“This grant money will address two of the major concerns expressed by the students, in that the bandwidth on the Pemberton campus needed an upgrade and the third floor of Parker building needed to be renovated so that it was not a vacant space on campus. We are very ecstatic receiving this news and look forward to seeing these upgrades and renovations to our college soon.”

The HETI funds and a $500,000 grant from the County will go toward BCC’s NGEN project, which will provide the necessary technology foundation needed to support the continued growth of student, faculty, and staff-based voice, video and data traffic on BCC’s network. BCC’s existing network infrastructure at its primary locations, Pemberton and Mount Laurel, is nearly nine years old and cannot compete with the network technology available today. The NGEN project will replace the existing core and edge network switches, as well as the existing wireless network access points. Leveraging BCC’s NGEN, students and faculty will reap the benefits of a true digital learning environment with increased bandwidth, faster network and application response, and seamless Bring Your Own Device (BYOD) support. A better technology foundation will also support instruction and on-line and blended learning platforms.

The ELF funds will go towards providing more digital classroom technology and relevant equipment for professors and students, particularly within the growing STEM disciplines, to meet the workforce demands of southern New Jersey. This NGET project will help digitally enable 100 percent of BCC’s viable classrooms with next generation audio visual (A/V) and instructional technologies. Currently, only 50 percent of BCC’s classrooms offer digital A/V technologies. The project will entail replacing
and upgrading existing older classroom equipment, as well as installing equipment in classrooms that are currently not digitally enabled.

BCC’s new Center for the Advancement of Science and Technology (CAST) will be developed through HEFT funds. The new center, an interior renovation and instructional expansion in the Lewis M. Parker Center, will have dedicated STEM classrooms, lecture halls, collaborative and group learning space, laboratory/training facilities, and areas for workforce development and veterans. Providing this collaborative learning environment and related educational equipment and resources will provide the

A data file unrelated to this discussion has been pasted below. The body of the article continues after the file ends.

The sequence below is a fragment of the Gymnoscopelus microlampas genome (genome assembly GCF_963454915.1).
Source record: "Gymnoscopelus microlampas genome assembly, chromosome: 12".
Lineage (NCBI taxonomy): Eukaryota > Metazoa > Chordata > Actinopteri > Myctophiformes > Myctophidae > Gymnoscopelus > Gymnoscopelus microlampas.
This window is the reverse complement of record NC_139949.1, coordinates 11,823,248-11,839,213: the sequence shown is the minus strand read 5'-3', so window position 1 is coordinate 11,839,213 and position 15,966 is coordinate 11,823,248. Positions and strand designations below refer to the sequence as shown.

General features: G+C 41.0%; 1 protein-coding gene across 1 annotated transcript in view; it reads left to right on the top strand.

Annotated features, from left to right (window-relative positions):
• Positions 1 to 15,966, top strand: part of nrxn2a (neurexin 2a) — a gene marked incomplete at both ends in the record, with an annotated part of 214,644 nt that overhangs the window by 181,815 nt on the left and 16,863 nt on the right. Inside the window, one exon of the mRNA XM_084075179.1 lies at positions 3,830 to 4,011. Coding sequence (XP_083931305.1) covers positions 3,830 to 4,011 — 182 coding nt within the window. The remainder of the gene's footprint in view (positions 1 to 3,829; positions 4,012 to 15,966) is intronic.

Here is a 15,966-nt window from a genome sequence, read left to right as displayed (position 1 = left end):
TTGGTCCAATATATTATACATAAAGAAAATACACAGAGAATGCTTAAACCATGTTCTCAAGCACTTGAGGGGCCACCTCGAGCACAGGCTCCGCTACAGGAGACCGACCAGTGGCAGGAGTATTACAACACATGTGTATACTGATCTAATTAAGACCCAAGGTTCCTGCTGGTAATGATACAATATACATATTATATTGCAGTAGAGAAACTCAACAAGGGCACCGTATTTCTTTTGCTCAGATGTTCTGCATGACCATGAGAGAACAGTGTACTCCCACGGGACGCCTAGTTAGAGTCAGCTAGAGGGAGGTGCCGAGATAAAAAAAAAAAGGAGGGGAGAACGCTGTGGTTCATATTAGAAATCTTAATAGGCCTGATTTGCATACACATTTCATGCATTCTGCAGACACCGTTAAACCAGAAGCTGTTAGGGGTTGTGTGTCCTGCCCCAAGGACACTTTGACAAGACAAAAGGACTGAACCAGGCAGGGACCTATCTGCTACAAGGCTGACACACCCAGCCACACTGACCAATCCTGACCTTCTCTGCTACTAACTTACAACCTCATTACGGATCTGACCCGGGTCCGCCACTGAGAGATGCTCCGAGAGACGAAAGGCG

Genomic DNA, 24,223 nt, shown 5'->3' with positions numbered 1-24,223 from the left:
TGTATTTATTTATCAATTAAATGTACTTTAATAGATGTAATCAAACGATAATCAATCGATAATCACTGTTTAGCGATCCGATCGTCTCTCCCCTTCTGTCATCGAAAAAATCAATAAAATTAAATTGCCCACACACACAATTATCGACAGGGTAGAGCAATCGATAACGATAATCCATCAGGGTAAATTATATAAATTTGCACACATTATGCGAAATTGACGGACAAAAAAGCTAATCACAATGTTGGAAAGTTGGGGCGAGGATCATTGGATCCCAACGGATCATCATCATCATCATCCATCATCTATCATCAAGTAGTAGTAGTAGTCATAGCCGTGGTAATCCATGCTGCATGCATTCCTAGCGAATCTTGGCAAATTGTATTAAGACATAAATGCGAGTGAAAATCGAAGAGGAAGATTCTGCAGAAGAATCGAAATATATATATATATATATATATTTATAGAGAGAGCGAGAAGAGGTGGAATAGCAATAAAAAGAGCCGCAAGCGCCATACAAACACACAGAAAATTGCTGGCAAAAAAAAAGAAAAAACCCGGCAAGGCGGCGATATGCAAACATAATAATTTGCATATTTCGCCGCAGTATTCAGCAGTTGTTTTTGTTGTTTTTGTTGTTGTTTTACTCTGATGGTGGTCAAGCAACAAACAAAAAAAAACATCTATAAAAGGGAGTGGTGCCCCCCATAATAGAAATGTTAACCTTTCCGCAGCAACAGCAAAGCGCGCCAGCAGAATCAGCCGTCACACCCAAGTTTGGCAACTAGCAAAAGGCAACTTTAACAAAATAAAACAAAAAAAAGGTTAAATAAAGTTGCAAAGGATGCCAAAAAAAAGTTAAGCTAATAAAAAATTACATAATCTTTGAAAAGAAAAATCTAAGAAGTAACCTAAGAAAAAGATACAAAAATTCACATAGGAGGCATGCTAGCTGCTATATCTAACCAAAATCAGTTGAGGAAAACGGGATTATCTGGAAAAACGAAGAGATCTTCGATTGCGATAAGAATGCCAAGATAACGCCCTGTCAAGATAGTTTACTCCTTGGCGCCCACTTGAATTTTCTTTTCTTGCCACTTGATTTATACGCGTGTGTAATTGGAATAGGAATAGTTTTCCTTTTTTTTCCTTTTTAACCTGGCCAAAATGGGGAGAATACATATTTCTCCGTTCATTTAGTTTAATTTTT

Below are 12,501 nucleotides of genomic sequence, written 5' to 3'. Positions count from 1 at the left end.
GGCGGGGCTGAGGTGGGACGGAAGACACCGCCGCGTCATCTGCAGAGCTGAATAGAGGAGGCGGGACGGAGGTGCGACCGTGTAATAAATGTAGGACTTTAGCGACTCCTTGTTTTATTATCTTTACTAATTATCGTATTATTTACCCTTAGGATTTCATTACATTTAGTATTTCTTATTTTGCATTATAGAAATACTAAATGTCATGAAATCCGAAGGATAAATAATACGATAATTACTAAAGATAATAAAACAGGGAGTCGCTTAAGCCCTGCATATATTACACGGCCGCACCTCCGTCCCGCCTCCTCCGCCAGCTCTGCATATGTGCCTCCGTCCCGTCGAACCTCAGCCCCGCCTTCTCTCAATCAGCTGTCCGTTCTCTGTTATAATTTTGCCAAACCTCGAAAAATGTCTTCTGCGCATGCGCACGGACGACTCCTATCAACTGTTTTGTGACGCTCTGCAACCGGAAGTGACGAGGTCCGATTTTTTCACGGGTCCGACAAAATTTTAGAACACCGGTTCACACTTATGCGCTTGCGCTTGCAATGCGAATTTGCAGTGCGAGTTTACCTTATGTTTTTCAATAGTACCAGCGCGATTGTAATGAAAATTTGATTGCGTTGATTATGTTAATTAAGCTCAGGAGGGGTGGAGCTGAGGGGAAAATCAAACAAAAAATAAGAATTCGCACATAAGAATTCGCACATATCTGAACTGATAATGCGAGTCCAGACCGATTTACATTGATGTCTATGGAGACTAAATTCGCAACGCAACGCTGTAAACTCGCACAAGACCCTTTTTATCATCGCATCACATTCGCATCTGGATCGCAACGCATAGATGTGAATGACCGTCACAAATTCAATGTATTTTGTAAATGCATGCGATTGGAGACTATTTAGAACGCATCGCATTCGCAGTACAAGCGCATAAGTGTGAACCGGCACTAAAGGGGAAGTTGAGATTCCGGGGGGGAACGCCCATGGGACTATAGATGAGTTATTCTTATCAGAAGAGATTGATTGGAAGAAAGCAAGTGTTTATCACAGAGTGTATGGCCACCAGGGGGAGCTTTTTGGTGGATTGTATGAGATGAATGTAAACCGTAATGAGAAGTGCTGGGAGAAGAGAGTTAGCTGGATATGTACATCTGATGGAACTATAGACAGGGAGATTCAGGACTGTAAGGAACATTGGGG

relevant infrastructure to support student learning and professional and academic success in highdemand science and technology fields.

The statewide, voter-approved, “Building Our Future Bond Act” (the “GO Bond Act”) and four NJEFA bond programs, the Higher Education Capital Improvement Fund (CIF) (for which BCC was not eligible), HETI, ELF and HEFT, represent the first significant investment to the state’s higher education infrastructure in 25 years. BCC did not seek the $9 million of funds set aside for the College by the state through the GO Bonds authorized last November. The College plans to further engage the BCC community to develop concepts for GO-Bond supported projects.

“The State recognized that in order to successfully attract and retain the best and brightest students, there needed to be a significant investment in capital improvement projects for New Jersey’s colleges and universities,” Hespe said. “This investment will have a substantial and positive impact on BCC students and provide better opportunities for career and college success.”